So all aboard the now twenty-five car train minus the load of Brits but plus a crew of Road Scholars from the States. I chatted with a number of them. A common thread of conversation in general was Via Rail versus Amtrak. (I had to inform one man from Colorado that it was "Via Rail", not "V.I.A. Rail"! It had been driving me nuts.)  The consensus was that Via Rail generally came off better than Amtrak, especially the Canadian. However, I pointed out that Via had the "unfair" advantage over Amtrak as it had an obvious flagship train service into which it could pour its resources, whereas as Amtrak has many potential prestige runs. Now that I think about, I don't know if it has any one train comes as close as the Canadian does for coast-to-coast service. Not to mention the fact that it has to consider North-South service as well as East-West.  If there were to be an Amtrak flagship run, it would likely be a New York to Los Angeles train.

I had walked back to the Park car for a G and T and was having a nice chat when I heard my service for supper being called. I made my way hastily back up the quarter mile to the dining car, where I had some wonderful short ribs in the company of Jill, a self-described wine snob from Napa Valley and Tom, a Road Scholar from Wisconsin. I got the impression the latter was hitting on the former to her bemusement.

I gathered my clobber from my room and set off up the Train where I made the acquaintance of Janet, the train manager. It turned out she was a cycle tourist herself recently returned from a Vancouver-Alaska trip. On that trip, she and her partner had found a bicycle in the ditch still attached to a bumper that was not still attached to an RV. As it was functional, they disassembled it in order to haul it out on their bikes! If I recall correctly, this was somewhere in the Yukon. The bike was the one I'd seen in Jasper, now used for train work.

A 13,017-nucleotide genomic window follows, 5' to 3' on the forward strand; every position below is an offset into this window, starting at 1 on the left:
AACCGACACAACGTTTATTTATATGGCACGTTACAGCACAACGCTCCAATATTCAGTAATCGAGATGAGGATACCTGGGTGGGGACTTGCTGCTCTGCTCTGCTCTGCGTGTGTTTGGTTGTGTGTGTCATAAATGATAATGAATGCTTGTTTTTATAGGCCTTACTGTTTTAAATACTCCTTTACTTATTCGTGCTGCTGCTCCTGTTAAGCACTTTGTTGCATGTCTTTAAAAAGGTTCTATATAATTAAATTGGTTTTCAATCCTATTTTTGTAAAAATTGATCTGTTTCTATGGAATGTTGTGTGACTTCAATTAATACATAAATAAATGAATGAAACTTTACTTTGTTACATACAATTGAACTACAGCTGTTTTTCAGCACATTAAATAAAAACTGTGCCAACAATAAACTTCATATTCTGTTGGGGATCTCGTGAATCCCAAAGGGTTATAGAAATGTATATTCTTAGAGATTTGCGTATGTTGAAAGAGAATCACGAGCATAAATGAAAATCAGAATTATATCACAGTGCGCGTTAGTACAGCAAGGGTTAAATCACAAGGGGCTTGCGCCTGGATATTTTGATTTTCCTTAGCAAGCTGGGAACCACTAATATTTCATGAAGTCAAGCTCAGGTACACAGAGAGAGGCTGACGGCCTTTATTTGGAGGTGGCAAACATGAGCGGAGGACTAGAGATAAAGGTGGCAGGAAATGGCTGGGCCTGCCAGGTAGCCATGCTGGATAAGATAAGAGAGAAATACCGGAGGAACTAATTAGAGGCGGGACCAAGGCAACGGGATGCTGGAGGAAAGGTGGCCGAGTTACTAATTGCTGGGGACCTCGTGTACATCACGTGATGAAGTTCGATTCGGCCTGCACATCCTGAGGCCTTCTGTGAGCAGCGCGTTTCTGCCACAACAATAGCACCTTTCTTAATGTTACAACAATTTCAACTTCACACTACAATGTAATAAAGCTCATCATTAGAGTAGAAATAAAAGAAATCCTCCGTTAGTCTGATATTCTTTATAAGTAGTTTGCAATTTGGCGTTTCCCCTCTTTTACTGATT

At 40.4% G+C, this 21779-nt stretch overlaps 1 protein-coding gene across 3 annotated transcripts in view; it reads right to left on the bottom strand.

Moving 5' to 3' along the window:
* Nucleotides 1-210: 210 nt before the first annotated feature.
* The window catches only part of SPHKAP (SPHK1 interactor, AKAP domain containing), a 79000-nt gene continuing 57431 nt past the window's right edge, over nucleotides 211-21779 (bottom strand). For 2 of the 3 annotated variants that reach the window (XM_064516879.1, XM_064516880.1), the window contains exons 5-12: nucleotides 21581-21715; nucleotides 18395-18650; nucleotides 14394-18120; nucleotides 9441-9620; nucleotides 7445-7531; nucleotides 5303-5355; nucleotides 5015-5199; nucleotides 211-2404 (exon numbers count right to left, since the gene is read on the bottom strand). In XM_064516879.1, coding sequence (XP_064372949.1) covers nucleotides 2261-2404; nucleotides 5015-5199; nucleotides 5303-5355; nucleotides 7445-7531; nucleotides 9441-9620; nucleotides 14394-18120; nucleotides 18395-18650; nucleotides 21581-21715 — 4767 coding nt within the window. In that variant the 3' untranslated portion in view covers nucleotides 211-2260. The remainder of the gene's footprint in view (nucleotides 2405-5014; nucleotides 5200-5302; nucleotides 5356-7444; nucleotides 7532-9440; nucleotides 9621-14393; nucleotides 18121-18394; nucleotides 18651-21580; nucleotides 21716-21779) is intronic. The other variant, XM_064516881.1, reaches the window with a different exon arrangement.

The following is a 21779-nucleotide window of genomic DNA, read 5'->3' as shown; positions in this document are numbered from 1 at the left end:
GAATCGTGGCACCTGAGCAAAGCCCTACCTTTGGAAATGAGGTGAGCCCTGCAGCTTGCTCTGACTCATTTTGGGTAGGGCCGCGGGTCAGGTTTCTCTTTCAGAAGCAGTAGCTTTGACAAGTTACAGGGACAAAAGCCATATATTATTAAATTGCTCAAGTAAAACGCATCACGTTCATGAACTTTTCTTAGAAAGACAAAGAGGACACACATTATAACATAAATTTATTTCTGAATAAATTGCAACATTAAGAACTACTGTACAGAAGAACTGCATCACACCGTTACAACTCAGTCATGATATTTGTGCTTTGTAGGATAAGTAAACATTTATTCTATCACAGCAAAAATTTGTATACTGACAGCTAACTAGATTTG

Janet terms such finds "road kill". When I produced my best road kill, the Leatherman, she was mock jealous, and offered to swap it for the bike. If I had thought things through more carefully, I would have asked her if I might reassemble Leonardo in the baggage car prior to arrival as Mark and Alice were unavailable to pick me up. I am sure I would have been allowed. Janet seemed very accommodating.  As it was, she, another Via personnel and I spent a few of my last minutes on the Train explaining to a young Brit in the economy dome car lounge the whys and wherefores of bike touring.
I got off the Train about twenty minutes behind schedule, and set about reattaching the pedals and the handlebars with due care. After putting the box under eaves of a CN building (it wasn't there the next day), I consulted Alice's instructions, and rode off into the quiet night. It took about ten or fifteen minutes of pedaling at a deliberate and cautious rate before I arrived where Mark and Alice greeted me warmly.